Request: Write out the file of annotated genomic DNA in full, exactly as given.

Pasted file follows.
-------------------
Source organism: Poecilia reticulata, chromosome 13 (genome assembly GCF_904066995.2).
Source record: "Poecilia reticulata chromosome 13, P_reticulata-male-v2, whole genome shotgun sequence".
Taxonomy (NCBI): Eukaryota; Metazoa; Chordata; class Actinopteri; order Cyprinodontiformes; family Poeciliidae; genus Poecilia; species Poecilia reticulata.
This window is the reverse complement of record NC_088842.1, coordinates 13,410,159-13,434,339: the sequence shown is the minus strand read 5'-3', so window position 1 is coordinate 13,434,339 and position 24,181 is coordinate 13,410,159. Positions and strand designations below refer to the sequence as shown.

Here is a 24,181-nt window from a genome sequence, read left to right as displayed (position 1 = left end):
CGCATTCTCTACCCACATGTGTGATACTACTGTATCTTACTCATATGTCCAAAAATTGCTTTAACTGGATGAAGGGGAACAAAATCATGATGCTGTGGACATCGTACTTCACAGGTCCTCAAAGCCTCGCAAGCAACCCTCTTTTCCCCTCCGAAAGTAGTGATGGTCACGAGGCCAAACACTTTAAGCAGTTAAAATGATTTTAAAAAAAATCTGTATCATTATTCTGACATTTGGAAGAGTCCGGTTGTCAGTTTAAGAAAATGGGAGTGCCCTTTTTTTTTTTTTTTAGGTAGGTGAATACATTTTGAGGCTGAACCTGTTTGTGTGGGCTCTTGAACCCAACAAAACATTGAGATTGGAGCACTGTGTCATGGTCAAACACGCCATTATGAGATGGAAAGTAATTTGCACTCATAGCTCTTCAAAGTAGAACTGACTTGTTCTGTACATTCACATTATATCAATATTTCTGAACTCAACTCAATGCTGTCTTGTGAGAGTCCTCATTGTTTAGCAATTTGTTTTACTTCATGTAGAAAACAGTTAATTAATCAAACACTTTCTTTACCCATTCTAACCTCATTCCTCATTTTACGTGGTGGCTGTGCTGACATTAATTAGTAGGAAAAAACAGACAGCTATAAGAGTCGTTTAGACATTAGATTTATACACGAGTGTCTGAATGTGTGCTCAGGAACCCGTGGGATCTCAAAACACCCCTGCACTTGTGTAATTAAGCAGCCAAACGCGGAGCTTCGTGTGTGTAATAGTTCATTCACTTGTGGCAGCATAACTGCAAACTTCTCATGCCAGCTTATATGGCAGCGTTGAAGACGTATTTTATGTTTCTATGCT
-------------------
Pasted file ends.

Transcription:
Source organism: Poecilia reticulata, chromosome 13 (genome assembly GCF_904066995.2).
Source record: "Poecilia reticulata chromosome 13, P_reticulata-male-v2, whole genome shotgun sequence".
Taxonomy (NCBI): Eukaryota; Metazoa; Chordata; class Actinopteri; order Cyprinodontiformes; family Poeciliidae; genus Poecilia; species Poecilia reticulata.
This window is the reverse complement of record NC_088842.1, coordinates 13,410,159-13,434,339: the sequence shown is the minus strand read 5'-3', so window position 1 is coordinate 13,434,339 and position 24,181 is coordinate 13,410,159. Positions and strand designations below refer to the sequence as shown.

Here is a 24,181-nt window from a genome sequence, read left to right as displayed (position 1 = left end):
CGCATTCTCTACCCACATGTGTGATACTACTGTATCTTACTCATATGTCCAAAAATTGCTTTAACTGGATGAAGGGGAACAAAATCATGATGCTGTGGACATCGTACTTCACAGGTCCTCAAAGCCTCGCAAGCAACCCTCTTTTCCCCTCCGAAAGTAGTGATGGTCACGAGGCCAAACACTTTAAGCAGTTAAAATGATTTTAAAAAAAATCTGTATCATTATTCTGACATTTGGAAGAGTCCGGTTGTCAGTTTAAGAAAATGGGAGTGCCCTTTTTTTTTTTTTTTAGGTAGGTGAATACATTTTGAGGCTGAACCTGTTTGTGTGGGCTCTTGAACCCAACAAAACATTGAGATTGGAGCACTGTGTCATGGTCAAACACGCCATTATGAGATGGAAAGTAATTTGCACTCATAGCTCTTCAAAGTAGAACTGACTTGTTCTGTACATTCACATTATATCAATATTTCTGAACTCAACTCAATGCTGTCTTGTGAGAGTCCTCATTGTTTAGCAATTTGTTTTACTTCATGTAGAAAACAGTTAATTAATCAAACACTTTCTTTACCCATTCTAACCTCATTCCTCATTTTACGTGGTGGCTGTGCTGACATTAATTAGTAGGAAAAAACAGACAGCTATAAGAGTCGTTTAGACATTAGATTTATACACGAGTGTCTGAATGTGTGCTCAGGAACCCGTGGGATCTCAAAACACCCCTGCACTTGTGTAATTAAGCAGCCAAACGCGGAGCTTCGTGTGTGTAATAGTTCATTCACTTGTGGCAGCATAACTGCAAACTTCTCATGCCAGCTTATATGGCAGCGTTGAAGACGTATTTTATGTTTCTATGCT